One of the many Clive Palmer billboards that foreshadowed his return to politics
One of the many Clive Palmer billboards that foreshadowed his return to politics

Palmer a clear and present danger


SIX months ago, Australia's road network was blitzkrieged with hundreds of bright yellow billboards showing a smiling Clive Palmer, wedged between an emu and kangaroo, giving the thumbs-up to motorists alongside the slogan "Make Australia great''.

When asked by journalists if this meant Mr Palmer was contemplating a political comeback, a spokesman for the former federal member for Fairfax told the press: "It's not a political campaign and has nothing to do with politics. He's just very patriotic and loves his country.''

Of course that was utter nonsense, and since then Mr Palmer has registered his new political party, known as the United Australia Party, and is now spending about $1 million a month on TV, radio and billboard advertising.

So much for "it has nothing to do with politics''.

It has everything to do with politics, and with his flashy advertising and larger-than-life presence in the daily papers and on TV, Palmer represents a clear and present danger to the conservative voting base.

Pauline Hanson and Clive Palmer - particularly in Queensland where there are at least six seats that the Coalition holds with wafer-thin margins - have the potential to significantly impact the conservative vote.

Hanson and Palmer appeal to disgruntled Coalition voters because they represent the angry and abandoned conservative.


One of the many Clive Palmer billboards that foreshadowed his return to politics
One of the many Clive Palmer billboards that foreshadowed his return to politics


For Mr Palmer, this is a revenge play where his preferences are designed to be a game-changer in certain tight contests.

Queensland Parliament was told in 2014 that Mr Palmer had sought preferential treatment for business deals but was rebuffed by then premier Campbell Newman and government ministers.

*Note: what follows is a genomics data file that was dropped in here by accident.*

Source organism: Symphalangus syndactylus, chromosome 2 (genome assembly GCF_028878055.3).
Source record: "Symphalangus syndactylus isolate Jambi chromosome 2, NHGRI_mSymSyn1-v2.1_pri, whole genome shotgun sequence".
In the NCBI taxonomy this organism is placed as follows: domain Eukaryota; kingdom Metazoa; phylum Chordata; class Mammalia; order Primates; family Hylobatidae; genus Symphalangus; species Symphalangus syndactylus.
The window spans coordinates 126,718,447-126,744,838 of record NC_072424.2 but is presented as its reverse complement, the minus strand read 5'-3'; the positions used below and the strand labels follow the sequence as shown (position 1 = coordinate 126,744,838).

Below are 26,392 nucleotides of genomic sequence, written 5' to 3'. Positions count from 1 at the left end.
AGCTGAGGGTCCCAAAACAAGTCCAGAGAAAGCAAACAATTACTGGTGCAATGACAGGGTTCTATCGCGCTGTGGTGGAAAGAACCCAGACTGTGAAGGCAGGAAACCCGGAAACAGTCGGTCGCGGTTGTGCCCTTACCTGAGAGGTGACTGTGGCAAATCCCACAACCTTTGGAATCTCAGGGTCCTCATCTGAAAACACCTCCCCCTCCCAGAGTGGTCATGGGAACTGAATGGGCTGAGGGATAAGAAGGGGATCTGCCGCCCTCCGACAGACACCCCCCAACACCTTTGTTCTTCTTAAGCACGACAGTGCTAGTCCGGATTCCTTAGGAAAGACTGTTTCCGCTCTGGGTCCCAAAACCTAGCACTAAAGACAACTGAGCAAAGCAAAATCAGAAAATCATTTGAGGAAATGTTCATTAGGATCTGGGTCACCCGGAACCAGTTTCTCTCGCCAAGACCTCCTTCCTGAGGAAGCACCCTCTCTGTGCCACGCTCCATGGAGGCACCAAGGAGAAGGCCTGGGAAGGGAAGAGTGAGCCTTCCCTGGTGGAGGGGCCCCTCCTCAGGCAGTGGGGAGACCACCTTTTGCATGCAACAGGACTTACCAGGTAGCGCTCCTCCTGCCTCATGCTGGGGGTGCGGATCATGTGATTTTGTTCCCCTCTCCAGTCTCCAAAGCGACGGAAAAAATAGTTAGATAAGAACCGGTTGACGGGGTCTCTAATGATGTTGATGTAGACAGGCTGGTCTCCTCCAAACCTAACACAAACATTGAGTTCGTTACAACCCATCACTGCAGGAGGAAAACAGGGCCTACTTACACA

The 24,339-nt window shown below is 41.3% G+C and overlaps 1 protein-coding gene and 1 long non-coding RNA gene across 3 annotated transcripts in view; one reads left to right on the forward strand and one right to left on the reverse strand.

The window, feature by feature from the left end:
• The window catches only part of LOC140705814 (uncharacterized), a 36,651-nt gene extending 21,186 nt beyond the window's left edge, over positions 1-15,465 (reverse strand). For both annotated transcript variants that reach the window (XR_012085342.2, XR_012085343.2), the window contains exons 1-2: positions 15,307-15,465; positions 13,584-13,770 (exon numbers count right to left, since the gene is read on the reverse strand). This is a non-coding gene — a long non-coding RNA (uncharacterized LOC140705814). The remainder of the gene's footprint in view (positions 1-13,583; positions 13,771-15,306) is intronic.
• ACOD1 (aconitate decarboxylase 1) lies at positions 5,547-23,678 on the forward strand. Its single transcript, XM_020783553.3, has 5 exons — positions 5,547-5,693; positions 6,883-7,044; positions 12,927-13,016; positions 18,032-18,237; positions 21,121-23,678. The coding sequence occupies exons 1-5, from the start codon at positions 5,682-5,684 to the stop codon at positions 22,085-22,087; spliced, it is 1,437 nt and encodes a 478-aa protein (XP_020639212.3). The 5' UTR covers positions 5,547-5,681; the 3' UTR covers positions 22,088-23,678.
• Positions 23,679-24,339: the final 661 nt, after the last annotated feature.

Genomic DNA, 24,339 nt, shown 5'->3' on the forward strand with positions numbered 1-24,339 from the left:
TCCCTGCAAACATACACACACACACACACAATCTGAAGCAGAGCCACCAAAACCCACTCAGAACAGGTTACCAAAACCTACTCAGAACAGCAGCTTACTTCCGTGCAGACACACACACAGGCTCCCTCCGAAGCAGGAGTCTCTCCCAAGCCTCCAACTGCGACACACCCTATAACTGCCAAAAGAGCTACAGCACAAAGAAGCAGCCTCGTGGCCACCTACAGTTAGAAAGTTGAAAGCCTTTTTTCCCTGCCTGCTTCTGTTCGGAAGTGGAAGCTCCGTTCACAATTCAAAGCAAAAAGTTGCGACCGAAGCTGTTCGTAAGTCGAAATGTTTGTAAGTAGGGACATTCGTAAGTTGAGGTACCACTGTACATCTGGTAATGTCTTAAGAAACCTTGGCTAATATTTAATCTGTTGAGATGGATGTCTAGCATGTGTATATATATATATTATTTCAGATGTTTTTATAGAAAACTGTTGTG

Palmer's enmity was palpable, and so began his one-man-wrecking-ball strategy, fuelled by wads of cash.

His loathing of the conservatives extended to then prime minister Tony Abbott, who quickly saw Palmer as a blowhard.

There is internal research from the major political parties that Palmer is polling about 11 per cent of the primary vote in the Townsville-based seat of Herbert.

In a seat where there is literally a few hundred votes between the major political parties, this would mean that the major beneficiary of Palmer's preferences would take the seat.

It's slightly disturbing that a character like Palmer may still command double-digit primary numbers in some federal seats.

This is despite his short-lived career as the member for Fairfax and implosions among his Senate representatives.

It's also in addition to his well publicised court dramas, especially those centred on liquidators at Queensland Nickel, the company he owned, which was closed, sending 800 people out of work.


Illustration: John Tiedemann
Illustration: John Tiedemann


Clearly, spending a fortune on advertising and marketing will help deliver votes from the disaffected.

But another theory put to me by a smart political mind is that the behaviour and antics of politicians have deteriorated to such an extent that some voters now put them all in the same basket and are prepared to overlook their failings if they like some of their policies.

For example, supporters of US President Donald Trump overlooked his misogyny and looseness with the truth because he said he would "drain the swamp''.

Look at Victoria. Premier Daniel Andrews holds a comfortable 54-46 lead in the polls and looks like being re-elected, even though the state has a youth gang problem and has been dogged by the so-called "redshirts'' scandal.

In Queensland, voters know the Left and the unions are running the state, but regardless they had no problem voting Labor back.

Australians see poor behaviour by big banks, unions, councils, oil companies, the churches, the list goes on... and for some voters it's possible, even likely, that they have taken the attitude that the behaviour of politicians is now reflecting that of the wider community.

That's why strong independents are doing so well.

It means Palmer will play a key role in the upcoming federal election through the allocation of his preferences.

Unfortunately, Australia will be the poorer for it.